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On memory of negative emotion
Stockholm University.
2000 (English)Doctoral thesis, comprehensive summary (Other academic)
Abstract [en]

The present thesis includes four empirical studies intended to investigate memory of negative emotion. Study 1 investigated the accuracy in memory of circumstantial event information for learning about the news of the M/S Estonia ferry disaster. The purpose was to examine whether accuracy predicts consistent memory of emotions experienced in response to learning the news. A high proportion of respondents successfully recalled the circumstantial information, but accuracy in this respect was not related to consistent recall of emotional reactions. In study 2, the effect of memory-enhancing strategies of the Cognitive Interview (Cl) were investigated on memory of negative emotion. Earlier research have shown that more and correct details about a crime event is elicited from eyewitnesses with the application of the Cl. For this reason, the Cl was applied to examine whether it would equally enhance memory of emotions experienced during a film clip depicting a violent crime. As compared to unassisted recall, emotion was remembered with greater consistency if memory was cued with a visual cue, or with memory-enhancing instructions. Results suggested that memory of prior emotion is easily influenced by the retrieval context. In Study 3, two different kinds of context reinstatement were examined. One consisted of the specific strategy of the mental context reinstatement of the Cl, and the other consisted of the physical reinstatement of an odor that was part of the encoding context. Results suggested that consistent memory of prior emotions was achieved through the use of contextual cues to probe assocations of the episodic memory. Study 4 examined the assumption that memory of emotions is guided by self-schematic knowledge. A screening procedure generated one group of women with self-schema as emotional (Schematics), and another group as neither emotional, nor rational (Aschematics). In the field study, both groups showed consistent memory of emotions experienced during events judged as typical for their lives in general. For events judged as unusual, self-schematic knowledge seemed to have biased memory in accordance with the degree of artiuclation of self as emotional. The laboratory study suggested that Schematics relied on their self-schema, whereas Aschematics tended to base their memory on feeling at recall.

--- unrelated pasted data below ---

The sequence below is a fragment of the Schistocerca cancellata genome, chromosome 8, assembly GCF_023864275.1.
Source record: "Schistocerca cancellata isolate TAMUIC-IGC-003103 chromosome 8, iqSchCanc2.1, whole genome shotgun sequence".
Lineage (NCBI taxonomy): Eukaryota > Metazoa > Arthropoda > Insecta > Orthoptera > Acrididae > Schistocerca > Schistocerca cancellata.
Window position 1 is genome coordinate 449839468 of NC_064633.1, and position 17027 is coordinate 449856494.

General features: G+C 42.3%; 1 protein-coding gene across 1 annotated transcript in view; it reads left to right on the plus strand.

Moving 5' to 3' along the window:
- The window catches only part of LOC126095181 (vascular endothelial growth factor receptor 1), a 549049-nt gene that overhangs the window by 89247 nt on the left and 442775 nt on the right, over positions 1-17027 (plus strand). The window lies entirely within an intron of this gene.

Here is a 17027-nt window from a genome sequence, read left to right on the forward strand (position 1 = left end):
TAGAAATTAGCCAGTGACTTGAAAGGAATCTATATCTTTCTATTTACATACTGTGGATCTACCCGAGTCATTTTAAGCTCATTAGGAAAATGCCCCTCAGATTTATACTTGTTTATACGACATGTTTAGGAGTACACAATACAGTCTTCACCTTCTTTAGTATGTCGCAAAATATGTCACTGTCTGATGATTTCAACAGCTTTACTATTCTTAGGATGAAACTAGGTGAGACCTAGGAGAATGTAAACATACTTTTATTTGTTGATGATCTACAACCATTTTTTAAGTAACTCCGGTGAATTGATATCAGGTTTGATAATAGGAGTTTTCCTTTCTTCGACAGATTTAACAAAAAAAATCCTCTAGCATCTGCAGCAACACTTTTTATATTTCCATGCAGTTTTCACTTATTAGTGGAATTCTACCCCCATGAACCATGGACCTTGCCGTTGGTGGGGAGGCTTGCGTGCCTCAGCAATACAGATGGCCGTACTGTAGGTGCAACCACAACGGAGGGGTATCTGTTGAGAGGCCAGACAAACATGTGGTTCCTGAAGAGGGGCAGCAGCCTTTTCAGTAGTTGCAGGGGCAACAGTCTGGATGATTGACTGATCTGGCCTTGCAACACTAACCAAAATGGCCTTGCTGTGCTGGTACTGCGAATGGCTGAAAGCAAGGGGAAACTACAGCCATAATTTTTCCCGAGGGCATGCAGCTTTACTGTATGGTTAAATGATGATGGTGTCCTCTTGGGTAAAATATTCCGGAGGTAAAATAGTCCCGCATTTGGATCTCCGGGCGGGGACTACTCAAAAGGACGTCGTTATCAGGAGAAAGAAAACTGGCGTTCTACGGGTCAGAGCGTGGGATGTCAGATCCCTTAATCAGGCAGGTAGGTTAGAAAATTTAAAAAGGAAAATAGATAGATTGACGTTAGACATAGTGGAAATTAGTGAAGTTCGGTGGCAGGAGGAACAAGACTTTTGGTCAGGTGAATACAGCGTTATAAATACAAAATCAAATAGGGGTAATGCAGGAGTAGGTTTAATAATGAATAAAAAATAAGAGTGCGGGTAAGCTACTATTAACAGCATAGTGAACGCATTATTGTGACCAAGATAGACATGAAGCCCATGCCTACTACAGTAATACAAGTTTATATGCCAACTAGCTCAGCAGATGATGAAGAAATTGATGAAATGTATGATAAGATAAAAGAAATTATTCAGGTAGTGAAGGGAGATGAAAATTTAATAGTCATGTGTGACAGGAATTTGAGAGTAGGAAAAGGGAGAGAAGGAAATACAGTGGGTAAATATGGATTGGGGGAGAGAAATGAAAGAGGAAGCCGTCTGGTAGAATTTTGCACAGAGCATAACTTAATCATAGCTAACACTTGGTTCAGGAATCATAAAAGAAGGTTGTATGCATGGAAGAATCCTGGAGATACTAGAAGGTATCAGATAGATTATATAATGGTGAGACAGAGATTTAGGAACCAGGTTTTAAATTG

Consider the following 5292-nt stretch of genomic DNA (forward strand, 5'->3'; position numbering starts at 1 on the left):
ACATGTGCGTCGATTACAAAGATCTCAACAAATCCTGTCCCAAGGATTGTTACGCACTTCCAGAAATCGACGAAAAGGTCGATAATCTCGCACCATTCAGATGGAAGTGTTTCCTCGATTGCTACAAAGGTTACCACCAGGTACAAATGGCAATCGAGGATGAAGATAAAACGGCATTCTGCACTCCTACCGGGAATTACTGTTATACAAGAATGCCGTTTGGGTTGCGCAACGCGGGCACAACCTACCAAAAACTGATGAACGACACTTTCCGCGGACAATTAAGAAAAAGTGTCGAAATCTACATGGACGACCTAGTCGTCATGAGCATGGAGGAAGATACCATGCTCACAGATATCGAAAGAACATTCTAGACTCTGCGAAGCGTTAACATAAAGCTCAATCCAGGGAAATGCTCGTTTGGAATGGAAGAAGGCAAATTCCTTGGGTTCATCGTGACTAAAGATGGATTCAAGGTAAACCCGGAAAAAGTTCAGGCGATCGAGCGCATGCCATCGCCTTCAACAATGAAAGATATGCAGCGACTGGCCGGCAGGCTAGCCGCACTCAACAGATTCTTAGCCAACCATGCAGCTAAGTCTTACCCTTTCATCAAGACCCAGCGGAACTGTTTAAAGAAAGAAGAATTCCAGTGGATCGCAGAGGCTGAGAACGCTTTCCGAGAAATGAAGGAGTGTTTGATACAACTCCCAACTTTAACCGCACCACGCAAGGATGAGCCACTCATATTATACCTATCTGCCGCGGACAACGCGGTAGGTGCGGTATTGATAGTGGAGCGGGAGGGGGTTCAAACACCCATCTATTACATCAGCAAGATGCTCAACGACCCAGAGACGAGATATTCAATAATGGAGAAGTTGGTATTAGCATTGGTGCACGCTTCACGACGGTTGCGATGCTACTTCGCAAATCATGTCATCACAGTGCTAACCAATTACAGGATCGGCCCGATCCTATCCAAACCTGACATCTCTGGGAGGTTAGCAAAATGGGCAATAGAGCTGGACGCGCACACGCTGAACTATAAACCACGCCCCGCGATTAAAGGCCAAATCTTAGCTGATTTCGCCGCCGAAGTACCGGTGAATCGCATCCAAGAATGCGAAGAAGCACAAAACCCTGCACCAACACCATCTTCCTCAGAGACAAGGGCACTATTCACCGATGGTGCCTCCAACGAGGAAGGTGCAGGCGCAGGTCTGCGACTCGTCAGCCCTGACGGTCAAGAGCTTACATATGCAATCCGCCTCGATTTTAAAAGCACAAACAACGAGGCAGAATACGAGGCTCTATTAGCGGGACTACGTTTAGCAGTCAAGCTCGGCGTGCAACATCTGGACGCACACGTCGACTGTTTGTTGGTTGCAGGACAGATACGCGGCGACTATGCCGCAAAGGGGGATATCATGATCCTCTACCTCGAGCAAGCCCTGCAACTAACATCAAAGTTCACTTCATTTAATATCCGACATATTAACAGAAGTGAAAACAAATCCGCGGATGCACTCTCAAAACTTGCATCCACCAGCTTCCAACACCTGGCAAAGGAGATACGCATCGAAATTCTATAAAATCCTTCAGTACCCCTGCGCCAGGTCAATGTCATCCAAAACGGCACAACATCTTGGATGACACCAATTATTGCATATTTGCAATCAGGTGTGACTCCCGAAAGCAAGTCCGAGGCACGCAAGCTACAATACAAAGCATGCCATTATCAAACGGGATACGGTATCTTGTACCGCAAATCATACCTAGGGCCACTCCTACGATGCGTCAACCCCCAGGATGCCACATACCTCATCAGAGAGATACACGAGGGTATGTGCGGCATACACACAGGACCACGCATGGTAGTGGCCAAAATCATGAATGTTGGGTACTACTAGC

Place, publisher, year, edition, pages
Stockholm: Stockholm University, 2000. , p. 39
National Category
Psychology
Research subject
Psychology
Identifiers
URN: urn:nbn:se:su:diva-70275ISBN: 91-7265-165-2 (print)OAI: oai:DiVA.org:su-70275DiVA, id: diva2:480204
Public defence
2000-10-13, 10:00
Opponent
Note

Härtill 4 uppsatser

Available from: 2012-01-19 Created: 2012-01-19 Last updated: 2018-05-02Bibliographically approved

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CiteExportLink to record
Permanent link

Direct link
Cite
Citation style
  • apa
  • ieee
  • modern-language-association-8th-edition
  • vancouver
  • Other style
More styles
Language
  • de-DE
  • en-GB
  • en-US
  • fi-FI
  • nn-NO
  • nn-NB
  • sv-SE
  • Other locale
More languages
Output format
  • html
  • text
  • asciidoc
  • rtf